I often say that I meet myself coming and going, when I am plein air painting. By that I mean that I have to do a lot of work on self-acceptance throughout the process of making a painting. Every painting is a struggle – none go exactly as planned. Some paintings go better than others, but some seem like every stroke, every color, every value, every shape, is wrong and needs to be corrected. Those paintings require self-forgiveness and self-acceptance all the way through, or else I would quit and they would end up in the trash. If I don’t forgive myself, then I become angry, and then painting is no fun. I have to reach the “zen” of the process, that point where I start to let be whatever mark I make, without conscious judgement of “good” or “bad”. The artistic analysis and corrections become unconscious, and that is when painting becomes meditative and personally transcending.
I recently have done a number of paintings, some with the local Emerald Coast Plein Air Painters, and some at an event in Apalachicola, the Forgotten Coast En Plein Air. Yesterday I did not complete my painting. I often wait until last to develop the focal area of my painting. Yesterday I worked on the focal area first, and I lost track of the time, so the call for group critique came while I still had half the canvas bare. I quickly slapped in the greenery and a suggestion of the ground to give some context and the following image of the Bruce Cafe was the result.
Last week’s regular plein air session was at Oak Marina in Niceville, Florida, yielding my impression of the graphic light on the foreground and the massive oak tree trunk.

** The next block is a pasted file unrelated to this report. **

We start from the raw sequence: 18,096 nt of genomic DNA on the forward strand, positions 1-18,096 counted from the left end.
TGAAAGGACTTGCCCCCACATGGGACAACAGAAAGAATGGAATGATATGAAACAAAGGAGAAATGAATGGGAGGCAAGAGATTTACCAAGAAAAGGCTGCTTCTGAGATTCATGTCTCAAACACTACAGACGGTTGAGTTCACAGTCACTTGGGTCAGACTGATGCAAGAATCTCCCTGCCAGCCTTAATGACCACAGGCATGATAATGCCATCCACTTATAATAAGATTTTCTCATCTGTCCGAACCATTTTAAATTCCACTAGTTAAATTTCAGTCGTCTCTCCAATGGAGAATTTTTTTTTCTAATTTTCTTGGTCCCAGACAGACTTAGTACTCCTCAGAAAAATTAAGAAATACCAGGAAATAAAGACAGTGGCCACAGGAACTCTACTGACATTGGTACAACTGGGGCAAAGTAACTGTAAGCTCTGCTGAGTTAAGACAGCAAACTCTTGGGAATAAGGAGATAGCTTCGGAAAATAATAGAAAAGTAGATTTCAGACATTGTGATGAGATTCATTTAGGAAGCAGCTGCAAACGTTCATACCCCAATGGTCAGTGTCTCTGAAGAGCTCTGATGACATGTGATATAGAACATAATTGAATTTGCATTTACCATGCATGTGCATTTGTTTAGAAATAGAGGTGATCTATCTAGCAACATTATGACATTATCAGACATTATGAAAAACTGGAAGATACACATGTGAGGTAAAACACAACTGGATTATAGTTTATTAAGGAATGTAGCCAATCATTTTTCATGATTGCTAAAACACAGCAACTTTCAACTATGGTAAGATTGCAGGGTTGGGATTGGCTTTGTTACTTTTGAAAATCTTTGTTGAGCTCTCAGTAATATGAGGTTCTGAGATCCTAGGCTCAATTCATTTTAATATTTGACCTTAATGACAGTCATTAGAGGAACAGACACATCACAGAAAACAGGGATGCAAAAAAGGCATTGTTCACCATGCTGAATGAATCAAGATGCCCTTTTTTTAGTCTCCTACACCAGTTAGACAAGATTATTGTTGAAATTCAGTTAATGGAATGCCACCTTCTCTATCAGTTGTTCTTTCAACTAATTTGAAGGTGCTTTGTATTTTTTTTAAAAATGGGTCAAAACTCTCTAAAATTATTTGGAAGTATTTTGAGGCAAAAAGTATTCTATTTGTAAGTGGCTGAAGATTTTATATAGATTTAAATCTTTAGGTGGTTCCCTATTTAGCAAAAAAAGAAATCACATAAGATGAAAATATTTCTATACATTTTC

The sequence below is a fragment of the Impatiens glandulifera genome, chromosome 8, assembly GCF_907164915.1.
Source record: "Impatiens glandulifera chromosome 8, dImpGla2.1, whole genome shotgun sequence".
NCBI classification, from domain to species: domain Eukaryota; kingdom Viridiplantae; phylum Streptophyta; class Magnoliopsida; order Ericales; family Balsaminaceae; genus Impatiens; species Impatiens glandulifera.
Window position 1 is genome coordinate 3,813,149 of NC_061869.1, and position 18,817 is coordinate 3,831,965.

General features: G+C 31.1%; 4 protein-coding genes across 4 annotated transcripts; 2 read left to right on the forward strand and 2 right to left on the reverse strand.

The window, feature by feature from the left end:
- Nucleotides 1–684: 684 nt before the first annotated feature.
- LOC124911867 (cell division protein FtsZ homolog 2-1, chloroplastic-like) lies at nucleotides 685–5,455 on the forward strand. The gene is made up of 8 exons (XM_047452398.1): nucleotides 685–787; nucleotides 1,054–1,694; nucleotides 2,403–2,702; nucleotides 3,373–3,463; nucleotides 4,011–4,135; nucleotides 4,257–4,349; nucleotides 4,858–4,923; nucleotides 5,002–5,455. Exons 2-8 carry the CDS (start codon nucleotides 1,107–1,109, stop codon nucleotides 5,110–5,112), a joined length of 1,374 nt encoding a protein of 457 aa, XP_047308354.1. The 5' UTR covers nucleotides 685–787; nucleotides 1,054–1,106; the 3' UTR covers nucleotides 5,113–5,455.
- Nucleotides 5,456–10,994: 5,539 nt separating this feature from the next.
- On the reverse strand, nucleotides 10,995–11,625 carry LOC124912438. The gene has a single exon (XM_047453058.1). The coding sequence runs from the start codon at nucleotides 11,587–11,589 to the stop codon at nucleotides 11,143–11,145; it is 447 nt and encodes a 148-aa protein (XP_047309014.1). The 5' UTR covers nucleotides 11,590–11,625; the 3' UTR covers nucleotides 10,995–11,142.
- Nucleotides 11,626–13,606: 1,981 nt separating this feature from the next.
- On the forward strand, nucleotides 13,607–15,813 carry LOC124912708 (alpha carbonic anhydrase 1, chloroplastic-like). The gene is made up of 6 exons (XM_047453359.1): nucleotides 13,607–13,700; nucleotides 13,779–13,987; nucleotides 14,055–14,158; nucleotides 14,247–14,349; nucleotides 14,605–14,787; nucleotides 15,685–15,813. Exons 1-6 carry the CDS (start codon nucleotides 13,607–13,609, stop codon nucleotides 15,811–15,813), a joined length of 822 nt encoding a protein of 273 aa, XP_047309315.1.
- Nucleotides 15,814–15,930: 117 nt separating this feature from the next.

I painted 3 paintings during the span of the Forgotten Coast En Plein Air. I painted in the Quickdraw Competition the first weekend and was pleased that my painting sold during the judging! The scene included a row of potted plants in front of a landscapers office, some in the shade, and some in the sun. I called it “Garden Ready”.
The next day my eye was caught by the light on the crumbling stucco wall and corrugated tin covering the windows of the abandoned waterfront Joe Taranto Seafood Company building. Across the street is the iconic wall of buoys, but I just suggested the buoys in order to keep attention of the texture of the wall and tin.
I could not stay for the entire event — my pool service business is experiencing a growth spurt, so I needed to be home during the week, but I returned on the weekend for the final showing of the works of the professional invited artists. While there, I painted what was told to me was the oldest structure in town, a building which now is just four walls, with no roof, draped with trumpet vines. The stark shadows of the palms on the wall were what initially attracted me to the scene. Unfortunately, I made a lot of what we painters refer to as mud when I was painting the spaces between the shadows, so I came back to the scene the next morning and cleaned them up. This is my result.
The week before last, our local plein air group painted at Four Mile Landing in Freeport, FL. I chose the industrial scene of the port, where barges were ready to be loaded, and on one bank, a new fireboat’s water cannons were being tested. The light alternated between a sunny glare and muted overcast as the atmosphere wafted in and out. The result was more impressionistic, with extra emphasis on the lights and darks.
All of my paintings are available for sale — click on the painting for an individual view showing the price, with a form to contact me.
In addition to “Garden Ready”, the Quickdraw competition painting shown above, the following paintings also recently sold. “Marsh at Indian Pass” sold during the Artists of Apalachicola Area member show two weekends ago, and “Island Plantation” sold this past Monday night at a meeting of the local women artists network.